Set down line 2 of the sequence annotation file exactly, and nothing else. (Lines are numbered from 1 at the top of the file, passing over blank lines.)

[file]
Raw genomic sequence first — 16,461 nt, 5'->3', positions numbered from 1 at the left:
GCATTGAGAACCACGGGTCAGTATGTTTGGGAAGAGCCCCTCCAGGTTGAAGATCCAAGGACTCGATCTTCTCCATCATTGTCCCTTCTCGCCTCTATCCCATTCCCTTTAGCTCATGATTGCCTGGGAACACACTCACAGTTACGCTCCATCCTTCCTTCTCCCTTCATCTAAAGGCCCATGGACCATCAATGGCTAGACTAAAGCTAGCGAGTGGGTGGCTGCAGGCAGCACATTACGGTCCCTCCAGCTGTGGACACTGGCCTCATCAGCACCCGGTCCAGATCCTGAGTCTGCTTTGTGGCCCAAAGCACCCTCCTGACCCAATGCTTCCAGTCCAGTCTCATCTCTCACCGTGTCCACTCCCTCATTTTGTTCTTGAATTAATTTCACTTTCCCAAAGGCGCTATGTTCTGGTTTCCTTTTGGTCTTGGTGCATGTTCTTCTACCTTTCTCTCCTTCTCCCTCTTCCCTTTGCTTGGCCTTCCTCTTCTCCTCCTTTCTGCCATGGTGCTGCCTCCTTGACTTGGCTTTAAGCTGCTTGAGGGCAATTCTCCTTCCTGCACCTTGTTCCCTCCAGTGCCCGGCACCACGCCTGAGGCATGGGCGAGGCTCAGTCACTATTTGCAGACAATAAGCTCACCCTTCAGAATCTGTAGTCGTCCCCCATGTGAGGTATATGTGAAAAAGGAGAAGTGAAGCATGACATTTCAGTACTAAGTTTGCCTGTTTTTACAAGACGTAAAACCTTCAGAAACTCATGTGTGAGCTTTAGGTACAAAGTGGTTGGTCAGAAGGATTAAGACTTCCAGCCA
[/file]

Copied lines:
GCATTGAGAACCACGGGTCAGTATGTTTGGGAAGAGCCCCTCCAGGTTGAAGATCCAAGGACTCGATCTTCTCCATCATTGTCCCTTCTCGCCTCTATCCCATTCCCTTTAGCTCATGATTGCCTGGGAACACACTCACAGTTACGCTCCATCCTTCCTTCTCCCTTCATCTAAAGGCCCATGGACCATCAATGGCTAGACTAAAGCTAGCGAGTGGGTGGCTGCAGGCAGCACATTACGGTCCCTCCAGCTGTGGACACTGGCCTCATCAGCACCCGGTCCAGATCCTGAGTCTGCTTTGTGGCCCAAAGCACCCTCCTGACCCAATGCTTCCAGTCCAGTCTCATCTCTCACCGTGTCCACTCCCTCATTTTGTTCTTGAATTAATTTCACTTTCCCAAAGGCGCTATGTTCTGGTTTCCTTTTGGTCTTGGTGCATGTTCTTCTACCTTTCTCTCCTTCTCCCTCTTCCCTTTGCTTGGCCTTCCTCTTCTCCTCCTTTCTGCCATGGTGCTGCCTCCTTGACTTGGCTTTAAGCTGCTTGAGGGCAATTCTCCTTCCTGCACCTTGTTCCCTCCAGTGCCCGGCACCACGCCTGAGGCATGGGCGAGGCTCAGTCACTATTTGCAGACAATAAGCTCACCCTTCAGAATCTGTAGTCGTCCCCCATGTGAGGTATATGTGAAAAAGGAGAAGTGAAGCATGACATTTCAGTACTAAGTTTGCCTGTTTTTACAAGACGTAAAACCTTCAGAAACTCATGTGTGAGCTTTAGGTACAAAGTGGTTGGTCAGAAGGATTAAGACTTCCAGCCA